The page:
June 23, 2013
June 23, 2013
June 26, 2013
23.145.1 - 23.145.10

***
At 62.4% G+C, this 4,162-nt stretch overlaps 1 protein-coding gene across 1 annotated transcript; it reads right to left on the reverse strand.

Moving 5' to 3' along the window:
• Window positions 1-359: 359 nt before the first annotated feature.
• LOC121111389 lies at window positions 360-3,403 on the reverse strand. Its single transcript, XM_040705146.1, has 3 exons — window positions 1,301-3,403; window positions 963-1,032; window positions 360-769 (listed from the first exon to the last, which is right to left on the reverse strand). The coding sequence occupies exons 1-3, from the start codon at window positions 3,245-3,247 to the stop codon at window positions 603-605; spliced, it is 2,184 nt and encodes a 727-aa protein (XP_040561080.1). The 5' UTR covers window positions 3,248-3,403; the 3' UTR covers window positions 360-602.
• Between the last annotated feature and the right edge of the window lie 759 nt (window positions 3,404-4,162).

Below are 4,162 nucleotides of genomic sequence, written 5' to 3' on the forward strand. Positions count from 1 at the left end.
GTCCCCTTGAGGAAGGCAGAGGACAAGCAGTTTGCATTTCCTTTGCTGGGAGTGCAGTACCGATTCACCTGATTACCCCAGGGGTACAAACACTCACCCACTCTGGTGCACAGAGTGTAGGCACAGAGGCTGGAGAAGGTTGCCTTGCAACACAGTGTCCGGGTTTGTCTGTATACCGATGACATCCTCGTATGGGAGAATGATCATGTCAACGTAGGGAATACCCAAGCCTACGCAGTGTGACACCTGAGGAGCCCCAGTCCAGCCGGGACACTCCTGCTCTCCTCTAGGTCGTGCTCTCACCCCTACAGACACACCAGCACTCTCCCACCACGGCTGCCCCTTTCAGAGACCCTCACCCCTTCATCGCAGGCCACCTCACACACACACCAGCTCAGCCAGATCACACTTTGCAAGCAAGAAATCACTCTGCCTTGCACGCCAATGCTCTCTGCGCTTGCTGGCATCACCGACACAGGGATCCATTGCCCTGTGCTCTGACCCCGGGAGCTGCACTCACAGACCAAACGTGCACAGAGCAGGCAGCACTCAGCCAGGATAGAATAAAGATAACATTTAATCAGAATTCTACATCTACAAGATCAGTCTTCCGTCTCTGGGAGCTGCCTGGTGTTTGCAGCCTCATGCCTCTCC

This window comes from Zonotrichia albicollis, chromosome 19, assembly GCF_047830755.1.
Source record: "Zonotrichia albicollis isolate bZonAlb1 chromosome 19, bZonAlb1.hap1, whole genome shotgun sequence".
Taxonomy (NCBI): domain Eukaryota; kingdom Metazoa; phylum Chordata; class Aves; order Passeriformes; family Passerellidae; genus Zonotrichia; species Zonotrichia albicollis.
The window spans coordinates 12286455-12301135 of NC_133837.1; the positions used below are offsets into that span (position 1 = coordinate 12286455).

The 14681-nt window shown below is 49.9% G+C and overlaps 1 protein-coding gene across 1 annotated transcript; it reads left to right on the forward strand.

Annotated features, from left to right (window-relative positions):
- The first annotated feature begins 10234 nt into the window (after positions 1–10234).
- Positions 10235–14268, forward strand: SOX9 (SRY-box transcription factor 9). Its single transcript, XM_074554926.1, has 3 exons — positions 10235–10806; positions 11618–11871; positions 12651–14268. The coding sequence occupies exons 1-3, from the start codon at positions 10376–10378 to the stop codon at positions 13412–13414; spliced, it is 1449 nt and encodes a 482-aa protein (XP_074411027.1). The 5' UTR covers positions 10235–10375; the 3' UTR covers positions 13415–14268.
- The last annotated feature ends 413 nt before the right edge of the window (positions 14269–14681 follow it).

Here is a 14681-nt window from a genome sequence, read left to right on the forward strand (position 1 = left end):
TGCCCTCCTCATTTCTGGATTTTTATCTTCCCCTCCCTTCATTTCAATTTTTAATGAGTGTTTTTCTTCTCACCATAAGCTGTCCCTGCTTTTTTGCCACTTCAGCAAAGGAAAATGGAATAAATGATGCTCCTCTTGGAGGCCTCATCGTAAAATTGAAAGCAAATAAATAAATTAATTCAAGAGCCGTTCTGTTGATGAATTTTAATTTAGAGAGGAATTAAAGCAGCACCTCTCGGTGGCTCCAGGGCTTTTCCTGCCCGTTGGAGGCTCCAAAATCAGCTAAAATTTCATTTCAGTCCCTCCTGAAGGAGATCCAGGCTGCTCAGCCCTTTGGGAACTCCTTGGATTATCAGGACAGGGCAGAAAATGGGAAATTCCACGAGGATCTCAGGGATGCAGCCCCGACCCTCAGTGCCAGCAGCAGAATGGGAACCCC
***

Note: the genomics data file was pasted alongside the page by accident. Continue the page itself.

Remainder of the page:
Alternative Approaches to Incorporate Design for Safety into Construction Engineering CurriculaFrom both an ethical and practical viewpoint, civil and construction engineers must designsafety into buildings, facilities, and the associated construction processes. The pre-constructionphases of design clearly involve information processing, and therefore to change how design ispracticed, one must change the knowledge civil and construction engineers use in their designdecisions. The objective of this paper is to review design for safety (DfS) principles andpractices, then identify and evaluate alternative approaches to incorporate DfS intoconstruction engineering curricula. As BS and MS programs in construction engineeringmultiply, the appropriate inclusion of safety topics is an important consideration for theprogram faculty.In this paper, we will touch on both design for safety (facility, operators, maintainers, users,public) and design for construction safety (DfCS), the process of addressing construction sitesafety and health during the design process. Neither DfS nor DfCS is emphasized in any of thesafety engineering, design methods, or senior design project courses offered at U.S. colleges ofengineering. After a discussion of what drives engineering curriculum and course contentchanges, we identify specific options for “Design for Safety” course content. Several textbooks,handbooks, articles, and websites are identified as suitable sources for instructors to familiarizethemselves with government, professional society, and academic information on DfS and DfCS.A mix of “good practice” processes, guidelines, checklists, tools, and case studies are available.Five alternatives to incorporate DfS into construction engineering curricula are identified: A. In all engineering courses, as hazards naturally arise and are noted to the students by the instructor as the subject matter progresses B. In all engineering design courses, only C. In all senior capstone design courses, as a criterion each design team must address in data collection, analysis, creation of alternatives, and evaluation of alternatives D. In a course on safety engineering E. In a course on “design for safety.”These are evaluated and ranked with D being already proven at the author’s institution, andchances of success with B and C judged to be good and excellent, respectively. Alternative A isjudged unlikely to be accepted by all the faculty members, and Alternative E is seen as a futuredevelopment, perhaps as a senior elective or first-year course in a master’s degree.
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